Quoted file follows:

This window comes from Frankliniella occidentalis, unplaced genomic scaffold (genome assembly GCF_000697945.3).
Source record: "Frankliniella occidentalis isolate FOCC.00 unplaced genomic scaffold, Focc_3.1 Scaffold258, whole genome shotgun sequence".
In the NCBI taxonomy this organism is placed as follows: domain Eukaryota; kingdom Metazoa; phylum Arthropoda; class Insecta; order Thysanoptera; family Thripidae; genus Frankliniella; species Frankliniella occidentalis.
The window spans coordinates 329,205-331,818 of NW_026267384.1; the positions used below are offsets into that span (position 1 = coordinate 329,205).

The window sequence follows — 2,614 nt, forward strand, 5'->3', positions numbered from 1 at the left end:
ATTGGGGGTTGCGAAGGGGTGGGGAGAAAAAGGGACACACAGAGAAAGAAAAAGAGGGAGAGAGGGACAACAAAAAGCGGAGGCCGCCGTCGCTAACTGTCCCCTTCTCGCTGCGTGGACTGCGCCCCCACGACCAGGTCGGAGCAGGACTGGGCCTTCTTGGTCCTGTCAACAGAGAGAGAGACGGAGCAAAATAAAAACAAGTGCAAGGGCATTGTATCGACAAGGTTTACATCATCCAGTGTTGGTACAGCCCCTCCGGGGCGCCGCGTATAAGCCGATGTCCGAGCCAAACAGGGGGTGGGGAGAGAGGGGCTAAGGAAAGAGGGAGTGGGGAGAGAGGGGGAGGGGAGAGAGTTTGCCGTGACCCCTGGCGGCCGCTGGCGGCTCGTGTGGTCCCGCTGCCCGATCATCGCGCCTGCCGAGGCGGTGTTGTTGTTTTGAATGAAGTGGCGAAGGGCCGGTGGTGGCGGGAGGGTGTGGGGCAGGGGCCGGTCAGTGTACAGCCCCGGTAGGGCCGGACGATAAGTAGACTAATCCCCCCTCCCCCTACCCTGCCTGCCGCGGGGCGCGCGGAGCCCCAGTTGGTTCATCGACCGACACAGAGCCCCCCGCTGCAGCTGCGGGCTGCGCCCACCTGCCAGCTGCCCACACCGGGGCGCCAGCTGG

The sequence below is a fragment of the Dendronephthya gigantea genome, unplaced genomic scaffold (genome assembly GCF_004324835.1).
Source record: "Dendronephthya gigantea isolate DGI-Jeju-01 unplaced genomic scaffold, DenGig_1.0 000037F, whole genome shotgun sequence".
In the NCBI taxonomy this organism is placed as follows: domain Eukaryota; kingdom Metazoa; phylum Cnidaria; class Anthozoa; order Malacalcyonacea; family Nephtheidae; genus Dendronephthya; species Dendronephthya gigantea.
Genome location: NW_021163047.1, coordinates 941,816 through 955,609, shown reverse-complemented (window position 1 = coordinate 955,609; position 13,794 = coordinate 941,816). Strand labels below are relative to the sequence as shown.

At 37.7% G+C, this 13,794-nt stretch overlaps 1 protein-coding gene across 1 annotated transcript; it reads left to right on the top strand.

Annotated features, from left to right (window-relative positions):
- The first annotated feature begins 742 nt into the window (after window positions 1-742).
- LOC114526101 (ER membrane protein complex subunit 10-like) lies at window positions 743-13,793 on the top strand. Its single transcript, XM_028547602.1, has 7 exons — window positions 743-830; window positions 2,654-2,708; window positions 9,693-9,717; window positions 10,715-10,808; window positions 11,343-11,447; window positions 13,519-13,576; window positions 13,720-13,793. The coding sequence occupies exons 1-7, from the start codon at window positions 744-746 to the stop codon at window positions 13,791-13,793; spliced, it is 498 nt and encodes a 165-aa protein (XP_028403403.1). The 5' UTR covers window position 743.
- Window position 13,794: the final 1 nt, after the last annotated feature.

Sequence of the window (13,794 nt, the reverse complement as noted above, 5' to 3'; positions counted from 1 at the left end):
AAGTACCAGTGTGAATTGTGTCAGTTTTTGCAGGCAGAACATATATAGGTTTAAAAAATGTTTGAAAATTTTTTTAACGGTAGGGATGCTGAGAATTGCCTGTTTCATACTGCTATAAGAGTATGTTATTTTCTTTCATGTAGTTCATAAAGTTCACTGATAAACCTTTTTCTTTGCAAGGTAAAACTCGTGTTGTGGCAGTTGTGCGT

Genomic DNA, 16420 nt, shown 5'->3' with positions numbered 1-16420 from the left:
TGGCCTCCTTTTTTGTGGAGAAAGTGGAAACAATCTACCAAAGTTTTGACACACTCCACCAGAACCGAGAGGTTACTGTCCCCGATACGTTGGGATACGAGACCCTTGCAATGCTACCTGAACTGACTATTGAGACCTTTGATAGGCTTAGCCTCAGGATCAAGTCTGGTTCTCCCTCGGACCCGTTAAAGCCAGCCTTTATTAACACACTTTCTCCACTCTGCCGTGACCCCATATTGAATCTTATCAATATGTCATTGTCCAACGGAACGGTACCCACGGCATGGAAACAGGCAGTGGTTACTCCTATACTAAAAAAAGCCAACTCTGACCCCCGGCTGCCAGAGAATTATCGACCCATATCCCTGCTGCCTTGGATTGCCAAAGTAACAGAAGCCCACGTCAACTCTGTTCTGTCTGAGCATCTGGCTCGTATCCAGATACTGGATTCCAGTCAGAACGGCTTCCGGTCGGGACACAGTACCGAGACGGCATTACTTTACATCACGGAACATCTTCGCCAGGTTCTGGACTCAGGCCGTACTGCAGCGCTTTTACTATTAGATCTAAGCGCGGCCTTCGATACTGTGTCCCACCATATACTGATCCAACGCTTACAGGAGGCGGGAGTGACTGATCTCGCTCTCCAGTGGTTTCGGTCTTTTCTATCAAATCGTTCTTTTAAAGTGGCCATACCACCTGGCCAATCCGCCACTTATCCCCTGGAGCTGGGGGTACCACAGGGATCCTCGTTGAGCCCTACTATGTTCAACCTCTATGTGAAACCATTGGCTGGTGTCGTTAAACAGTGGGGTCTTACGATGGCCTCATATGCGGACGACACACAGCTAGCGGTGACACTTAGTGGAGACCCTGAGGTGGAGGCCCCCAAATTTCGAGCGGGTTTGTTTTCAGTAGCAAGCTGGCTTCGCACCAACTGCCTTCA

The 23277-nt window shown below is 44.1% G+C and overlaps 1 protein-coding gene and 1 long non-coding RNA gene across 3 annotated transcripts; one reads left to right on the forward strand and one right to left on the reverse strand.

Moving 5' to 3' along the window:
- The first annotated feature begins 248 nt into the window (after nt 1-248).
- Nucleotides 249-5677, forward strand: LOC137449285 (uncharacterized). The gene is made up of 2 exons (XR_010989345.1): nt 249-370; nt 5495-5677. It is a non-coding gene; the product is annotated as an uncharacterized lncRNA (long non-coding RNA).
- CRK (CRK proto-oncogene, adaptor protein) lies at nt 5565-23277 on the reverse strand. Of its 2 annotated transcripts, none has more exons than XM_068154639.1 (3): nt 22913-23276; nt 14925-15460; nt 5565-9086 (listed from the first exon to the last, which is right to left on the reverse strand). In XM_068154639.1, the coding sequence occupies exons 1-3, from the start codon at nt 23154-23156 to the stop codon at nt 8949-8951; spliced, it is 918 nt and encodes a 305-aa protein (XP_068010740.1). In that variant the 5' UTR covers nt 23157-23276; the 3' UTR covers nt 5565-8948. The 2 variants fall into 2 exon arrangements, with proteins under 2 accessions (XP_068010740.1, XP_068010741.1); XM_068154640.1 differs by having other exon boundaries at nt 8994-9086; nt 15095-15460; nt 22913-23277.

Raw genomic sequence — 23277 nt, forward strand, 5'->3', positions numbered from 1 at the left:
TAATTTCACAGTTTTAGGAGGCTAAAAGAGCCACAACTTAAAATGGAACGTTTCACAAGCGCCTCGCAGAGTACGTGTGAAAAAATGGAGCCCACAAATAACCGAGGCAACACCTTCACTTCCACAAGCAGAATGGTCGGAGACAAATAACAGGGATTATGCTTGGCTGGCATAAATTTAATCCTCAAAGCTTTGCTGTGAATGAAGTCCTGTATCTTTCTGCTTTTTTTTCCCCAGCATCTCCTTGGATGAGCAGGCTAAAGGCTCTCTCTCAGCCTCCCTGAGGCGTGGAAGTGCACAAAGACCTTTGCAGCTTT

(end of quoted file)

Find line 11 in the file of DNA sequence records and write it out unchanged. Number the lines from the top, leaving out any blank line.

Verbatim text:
At 37.7% G+C, this 13,794-nt stretch overlaps 1 protein-coding gene across 1 annotated transcript; it reads left to right on the top strand.